Saturday, April 19, 2014
By Tom Atwell
After I tasted Eradinus, a Scotch ale collaboration between Rising Tide in Portland and Tod Mott, I had to get in touch with Mott to discuss Tributary Brewing Co., which he is building in Kittery.
Mott is the former head brewer at Portsmouth Brewery, where he created the famous Kate the Great imperial stout, and was a brewer at Harpoon, where he created Harpoon’s original IPA.
“It’s closer than I have ever been, and I am pretty darn excited,” Mott said when I called him last week.
He said the brewery will have a 15-barrel brewhouse and is located in part of a former grocery store in Kittery’s downtown, at 10 Shapleigh Road. It has a huge parking lot, where the Kittery Farmers Market is held Wednesdays – so he expects that to be a busy day for the brewery.
“We hope to brew between 300 and 400 barrels our first year,” he said. “We won’t be opening until May or June, so that is a good goal.”
Mott plans to brew two full-time beers and a saison for each season.
“We will do a hop-forward pale ale,” he said. “A lot of people are doing session IPAs, and this will be kind of what we are doing – 4.5 percent ABV (alcohol by volume), 40 IBU (international bittering units), light colored, kind of hoppy and tasty.”
There will be a robust porter, at about 5.5 percent ABV, just because he likes black beers.
“And of course we will be brewing a big, black imperial stout that I have the recipe for but not the name,” Mott said, referring to Kate the Great, a beer with a cult following that sold out the day it came out each year at Portsmouth Brewery.
Mott said he hopes people will be able to buy the as-yet-unnamed beer over a longer period of time than they were able to find Kate the Great.
Tributary’s beers will be available mostly at the brewery, and Mott is using a couple of innovations in growlers.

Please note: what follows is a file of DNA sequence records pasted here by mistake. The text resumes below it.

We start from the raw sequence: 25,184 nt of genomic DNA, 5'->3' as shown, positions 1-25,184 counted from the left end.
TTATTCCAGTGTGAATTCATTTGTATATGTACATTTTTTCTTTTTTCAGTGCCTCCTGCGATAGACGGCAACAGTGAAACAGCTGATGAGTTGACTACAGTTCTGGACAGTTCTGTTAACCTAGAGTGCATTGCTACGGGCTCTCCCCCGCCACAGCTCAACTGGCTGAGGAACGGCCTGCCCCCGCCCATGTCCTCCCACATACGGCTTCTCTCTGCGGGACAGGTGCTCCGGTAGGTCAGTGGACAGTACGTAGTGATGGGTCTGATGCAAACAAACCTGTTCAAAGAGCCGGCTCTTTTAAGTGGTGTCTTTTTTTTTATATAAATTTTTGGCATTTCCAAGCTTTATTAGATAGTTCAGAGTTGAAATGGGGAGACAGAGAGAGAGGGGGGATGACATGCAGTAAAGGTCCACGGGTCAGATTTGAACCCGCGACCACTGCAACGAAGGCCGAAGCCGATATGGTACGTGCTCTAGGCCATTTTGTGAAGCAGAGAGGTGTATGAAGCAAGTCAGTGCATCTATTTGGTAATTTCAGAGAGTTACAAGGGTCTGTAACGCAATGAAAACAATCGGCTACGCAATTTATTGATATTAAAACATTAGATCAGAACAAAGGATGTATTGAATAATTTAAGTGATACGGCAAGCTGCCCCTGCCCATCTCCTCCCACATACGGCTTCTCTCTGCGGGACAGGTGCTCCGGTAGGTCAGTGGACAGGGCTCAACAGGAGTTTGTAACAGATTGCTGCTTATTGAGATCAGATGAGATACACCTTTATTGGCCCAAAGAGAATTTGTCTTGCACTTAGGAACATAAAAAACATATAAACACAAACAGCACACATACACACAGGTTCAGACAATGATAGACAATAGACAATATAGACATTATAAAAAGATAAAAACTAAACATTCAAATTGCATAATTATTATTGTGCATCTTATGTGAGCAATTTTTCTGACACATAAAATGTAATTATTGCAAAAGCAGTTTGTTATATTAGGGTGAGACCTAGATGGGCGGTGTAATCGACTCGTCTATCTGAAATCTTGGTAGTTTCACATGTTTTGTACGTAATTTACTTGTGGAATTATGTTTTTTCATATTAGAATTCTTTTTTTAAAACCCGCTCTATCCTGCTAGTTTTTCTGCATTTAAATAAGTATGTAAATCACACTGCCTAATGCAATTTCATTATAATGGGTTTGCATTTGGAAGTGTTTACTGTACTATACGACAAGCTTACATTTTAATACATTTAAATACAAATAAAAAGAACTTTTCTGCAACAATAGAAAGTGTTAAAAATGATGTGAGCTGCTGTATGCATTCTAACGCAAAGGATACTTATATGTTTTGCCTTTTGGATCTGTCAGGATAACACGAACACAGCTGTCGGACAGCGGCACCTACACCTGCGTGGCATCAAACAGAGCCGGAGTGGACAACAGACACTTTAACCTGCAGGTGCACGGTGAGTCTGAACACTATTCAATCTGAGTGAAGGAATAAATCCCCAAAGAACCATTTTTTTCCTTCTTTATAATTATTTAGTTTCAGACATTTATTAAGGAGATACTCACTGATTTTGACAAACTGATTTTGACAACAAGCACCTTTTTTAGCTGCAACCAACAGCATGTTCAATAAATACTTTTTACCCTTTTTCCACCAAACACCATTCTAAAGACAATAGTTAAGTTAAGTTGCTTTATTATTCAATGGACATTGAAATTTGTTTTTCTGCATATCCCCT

“Our business model is to sell a good amount of beer at the brewery,” he said. “We are going to have a counter-pressure growler filler, so we will be able to fill growlers ahead of time.”
Most brewers fill growlers from the tap, and lose some carbonation as a result. Mott said the counter-pressure system will allow the growlers to stay carbonated longer, and save time for the customer.
He said he plans to sell 64-ounce and 32-ounce growlers, calling 32 ounces “the perfect size for two people for one night.”
In addition to the collaboration with Rising Tide, Mott did a collaboration with Andy Schwartz, head brewer at Redhook, on the Portsmouth brewer’s three-barrel system.
He said some people criticize Redhook because it is so big, but he said Schwartz is a great brewer, Redhook is a good brewery and he was excited to do a weizenbock there because it is a beer he knew how to brew. I missed out on Mottsenbock, but did like Eradinus (which had the name McMottster early in its development).
It is a Scotch ale, at 7.9 percent ABV, a malty beer that finishes absolutely dry. Most Scotch ales have a lot of residual sugar, and this one didn’t. There is just enough hops to balance the malt, but it is not a major player. And this tastes a lot lower in alcohol than it is.
Stasia Brewczynski, who handles the counter at Rising Tide, said they brewed a seven-barrel batch of Eradinus, and there might still be some available when this column appears.
Eradinus, meaning “the river,” is a constellation, and a customer at the counter with me said the name makes sense because a tributary flows into a river. Brewczynski said she thinks Rising Tide owners Nathan and Heather Sanborn knew that when they picked the name, but she didn’t. Tributary Brewing’s motto is “One tributary leads to another.”
IF YOU GET REALLY SICK of Maine during the typical mud season, you could cruise the Caribbean March 30 to April 6 with David Geary, founder and brewmaster at D.L. Geary Brewing Co. in Portland.
The cruise on the Celebrity Silhouette includes two beer tastings with Geary as well as a special beer lunch.
Tom Atwell is a freelance writer living in Cape Elizabeth. He can be contacted at 767-2297 or at: